As sporting events go, the Iditarod Trail Sled Dog Race is a particularly grueling one not only because it’s a 1,100-mile endurance race through challenging terrain and brutal weather conditions, but also because when the race is over, a musher’s work is not done.
There’s still fans to greet, gear to unpack and then repack for the trip home and, of course, the dogs must be fed and cared for.
Mushing is a year-round sport that doesn’t have an off-season from responsibility. The Iditarod is simply the culmination of a year’s worth of training and effort.
And what a culmination it was for peninsula mushers.
None of the mushers who call the Kenai home led the way under the burled arch in Nome this year, but all ran admirable races and gave peninsula fans plenty to be proud of.
One of the biggest stories of this year’s race involved Kasilof’s Paul Gebhardt. Coming off a ninth-place finish in last year’s Iditarod and a solid year of training, Gebhardt’s dogs seemed determined to speed him to a first-place finish this year.
Turns out they were a little too determined to run their fastest, however.
Gebhardt was leading the pack last Tuesday when his sled hit a tree on the shore of Farewell Lake between Rohn and Nikolai. The impact snapped the gang line connecting the dogs to the sled, but it didn’t stop the dogs from running.
And running unfortunately without Gebhardt.
Gebhardt hitched a ride with musher Doug Swingley, then borrowed a snowmachine from some buffalo hunters to catch up with his team, which had run 10 miles up the trail and were still steaming along without him. In using the hunters’ snowmachine to retrieve his dogs, Gebhardt risked being penalized for breaking an Iditarod rule that stipulates a musher may not enlist outside help during the race.
Gebhardt decided retrieving his dogs as quickly as possible before anything happened to them was worth any penalties his decision may incur. Race officials saw things his way and didn’t penalize him.
Still, the ordeal cost him about three hours hours that might have meant the difference between his third-place finish and first, since winner Jeff King pulled into Nome a little over three hours ahead of Gebhardt.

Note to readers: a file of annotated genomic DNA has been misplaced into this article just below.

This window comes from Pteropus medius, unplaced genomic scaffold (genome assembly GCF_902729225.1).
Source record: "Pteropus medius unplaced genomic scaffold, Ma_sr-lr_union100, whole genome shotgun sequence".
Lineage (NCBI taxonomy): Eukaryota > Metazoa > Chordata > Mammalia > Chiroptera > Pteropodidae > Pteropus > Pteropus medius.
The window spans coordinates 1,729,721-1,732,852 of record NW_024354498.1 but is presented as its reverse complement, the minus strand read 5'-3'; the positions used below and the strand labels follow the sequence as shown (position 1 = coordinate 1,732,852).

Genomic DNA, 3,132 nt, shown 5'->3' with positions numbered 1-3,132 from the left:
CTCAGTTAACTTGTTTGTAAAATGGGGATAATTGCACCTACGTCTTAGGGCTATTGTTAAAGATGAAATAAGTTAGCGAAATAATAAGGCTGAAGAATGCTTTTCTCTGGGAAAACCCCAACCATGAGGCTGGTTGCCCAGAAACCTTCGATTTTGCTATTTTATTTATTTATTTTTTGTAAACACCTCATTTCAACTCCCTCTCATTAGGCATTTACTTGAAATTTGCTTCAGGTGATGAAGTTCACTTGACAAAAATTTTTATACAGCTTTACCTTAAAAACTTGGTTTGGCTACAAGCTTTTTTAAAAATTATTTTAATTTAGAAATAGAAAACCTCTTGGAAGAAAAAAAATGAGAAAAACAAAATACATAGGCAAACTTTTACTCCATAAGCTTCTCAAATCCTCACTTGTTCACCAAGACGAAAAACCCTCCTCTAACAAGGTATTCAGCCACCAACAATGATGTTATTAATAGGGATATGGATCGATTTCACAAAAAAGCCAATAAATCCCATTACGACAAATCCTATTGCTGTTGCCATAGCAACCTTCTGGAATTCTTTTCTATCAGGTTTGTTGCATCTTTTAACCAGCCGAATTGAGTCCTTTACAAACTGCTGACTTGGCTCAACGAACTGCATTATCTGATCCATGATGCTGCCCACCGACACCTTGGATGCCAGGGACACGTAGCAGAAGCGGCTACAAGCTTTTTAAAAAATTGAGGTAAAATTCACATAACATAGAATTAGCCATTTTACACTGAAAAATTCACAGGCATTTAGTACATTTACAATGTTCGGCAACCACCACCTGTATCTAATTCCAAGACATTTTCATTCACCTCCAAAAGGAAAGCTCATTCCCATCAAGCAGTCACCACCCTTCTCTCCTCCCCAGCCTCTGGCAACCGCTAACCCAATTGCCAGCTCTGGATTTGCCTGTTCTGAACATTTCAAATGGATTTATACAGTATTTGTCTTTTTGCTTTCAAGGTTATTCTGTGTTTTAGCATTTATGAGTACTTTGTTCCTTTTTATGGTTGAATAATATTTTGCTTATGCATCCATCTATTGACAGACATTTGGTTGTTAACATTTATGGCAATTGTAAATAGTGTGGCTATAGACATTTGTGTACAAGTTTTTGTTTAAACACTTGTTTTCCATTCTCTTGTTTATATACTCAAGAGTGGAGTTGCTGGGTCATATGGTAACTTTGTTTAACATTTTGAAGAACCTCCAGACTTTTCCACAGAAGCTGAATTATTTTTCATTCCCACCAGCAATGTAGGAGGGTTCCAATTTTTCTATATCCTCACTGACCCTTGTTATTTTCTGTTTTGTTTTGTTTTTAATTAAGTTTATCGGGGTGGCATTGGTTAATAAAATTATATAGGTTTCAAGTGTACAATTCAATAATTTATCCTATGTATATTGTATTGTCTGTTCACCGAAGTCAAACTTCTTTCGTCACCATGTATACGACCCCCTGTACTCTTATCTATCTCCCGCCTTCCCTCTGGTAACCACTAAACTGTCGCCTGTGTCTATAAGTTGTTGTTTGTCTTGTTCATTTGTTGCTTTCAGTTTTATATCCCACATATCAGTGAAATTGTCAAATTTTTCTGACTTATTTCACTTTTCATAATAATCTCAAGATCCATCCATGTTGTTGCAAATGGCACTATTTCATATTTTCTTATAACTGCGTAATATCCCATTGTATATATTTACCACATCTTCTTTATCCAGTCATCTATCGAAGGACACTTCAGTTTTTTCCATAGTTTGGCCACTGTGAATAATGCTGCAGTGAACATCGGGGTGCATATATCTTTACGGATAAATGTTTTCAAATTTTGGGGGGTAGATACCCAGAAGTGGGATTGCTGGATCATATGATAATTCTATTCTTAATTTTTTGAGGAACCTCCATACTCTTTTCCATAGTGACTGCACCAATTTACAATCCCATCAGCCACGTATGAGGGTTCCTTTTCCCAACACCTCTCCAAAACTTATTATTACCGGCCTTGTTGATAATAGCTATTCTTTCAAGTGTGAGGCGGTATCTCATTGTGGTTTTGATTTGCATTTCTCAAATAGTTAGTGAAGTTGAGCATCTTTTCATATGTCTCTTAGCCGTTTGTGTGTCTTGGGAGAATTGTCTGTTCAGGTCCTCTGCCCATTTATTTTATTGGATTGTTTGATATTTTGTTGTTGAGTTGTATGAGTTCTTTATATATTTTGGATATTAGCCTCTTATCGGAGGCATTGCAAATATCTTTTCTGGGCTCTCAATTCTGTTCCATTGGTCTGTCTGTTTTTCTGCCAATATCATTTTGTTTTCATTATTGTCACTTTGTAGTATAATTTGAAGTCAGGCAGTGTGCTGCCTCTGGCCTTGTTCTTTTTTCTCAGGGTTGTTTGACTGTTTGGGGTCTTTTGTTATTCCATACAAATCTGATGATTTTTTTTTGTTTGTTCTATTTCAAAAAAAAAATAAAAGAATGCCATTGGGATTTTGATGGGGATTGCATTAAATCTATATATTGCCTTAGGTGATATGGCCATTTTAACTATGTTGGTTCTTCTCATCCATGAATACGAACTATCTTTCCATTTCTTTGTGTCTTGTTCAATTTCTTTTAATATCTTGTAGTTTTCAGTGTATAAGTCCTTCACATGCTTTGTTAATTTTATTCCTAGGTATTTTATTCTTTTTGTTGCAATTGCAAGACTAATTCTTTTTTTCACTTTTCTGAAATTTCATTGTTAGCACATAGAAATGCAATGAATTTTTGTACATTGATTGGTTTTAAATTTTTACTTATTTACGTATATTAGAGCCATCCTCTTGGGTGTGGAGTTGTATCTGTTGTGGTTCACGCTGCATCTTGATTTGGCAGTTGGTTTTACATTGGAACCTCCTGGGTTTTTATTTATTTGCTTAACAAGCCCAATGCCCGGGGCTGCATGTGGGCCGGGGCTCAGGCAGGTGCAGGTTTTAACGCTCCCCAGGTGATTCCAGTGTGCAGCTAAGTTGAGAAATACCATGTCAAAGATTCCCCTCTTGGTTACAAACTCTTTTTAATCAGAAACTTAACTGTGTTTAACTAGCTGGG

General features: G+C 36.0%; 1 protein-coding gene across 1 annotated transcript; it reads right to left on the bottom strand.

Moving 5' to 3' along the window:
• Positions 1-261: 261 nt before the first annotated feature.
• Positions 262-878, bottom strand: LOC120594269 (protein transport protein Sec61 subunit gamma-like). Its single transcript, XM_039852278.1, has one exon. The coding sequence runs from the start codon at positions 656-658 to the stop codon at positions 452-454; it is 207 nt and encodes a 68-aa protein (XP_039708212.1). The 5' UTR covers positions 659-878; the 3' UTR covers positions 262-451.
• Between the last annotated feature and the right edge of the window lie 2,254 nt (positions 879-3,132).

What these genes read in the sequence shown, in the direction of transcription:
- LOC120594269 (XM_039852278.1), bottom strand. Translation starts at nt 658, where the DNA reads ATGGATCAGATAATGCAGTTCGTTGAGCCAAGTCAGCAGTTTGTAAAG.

But third place is a fine finish, especially considering his mishap and the fact that he finished with 14 healthy dogs, more than any other musher finishing in this year’s top 10.
Finishing ninth was 2004 winner Mitch Seavey of Seward. Seavey started out with 16 dogs and finished in Nome with only nine, but those nine still managed to finish strong.
Behind Seavey in 10th place was Lance Mackey of Kasilof. Mackey has again established himself as the Energizer bunny of the endurance sport of mushing. His top 10 Iditarod finish comes on the heels of winning the 1,000-mile Yukon Quest on Feb. 21, which many mushers consider to be even more grueling than the Iditarod. What’s more is he did the same thing last year, winning the Quest then finishing seventh in the Iditarod.
Judging strictly by the race results, it would seem Ninilchik musher Tim Osmar had a disappointing race this year, his 21st Iditarod. He finished 19th last year and had a nine-year streak of top 10 finishes. As of this writing, he’s nearing Nome in 56th place.
The story behind the numbers is Osmar gave up his shot at serious competition this year to give a rookie musher a chance to experience what it’s like to make it to Nome. Osmar agreed to lead blind musher Rachael Scdoris of Oregon through the Iditarod. Scdoris scratched in her first Iditarod attempt last year. With Osmar’s help, it looks like she’ll make it to Nome, a dream she’s said she’s had since she was 8.
Also representing the peninsula are William Hanes of Kasilof, who reached Nome in 19th place with 11 dogs; Danny Seavey Mitch’s son who is running in 55th place with 15 dogs place; and Trent Herbst of Homer, who is in 65th place with 14 dogs.
We applaud our peninsula mushers for a race well run.
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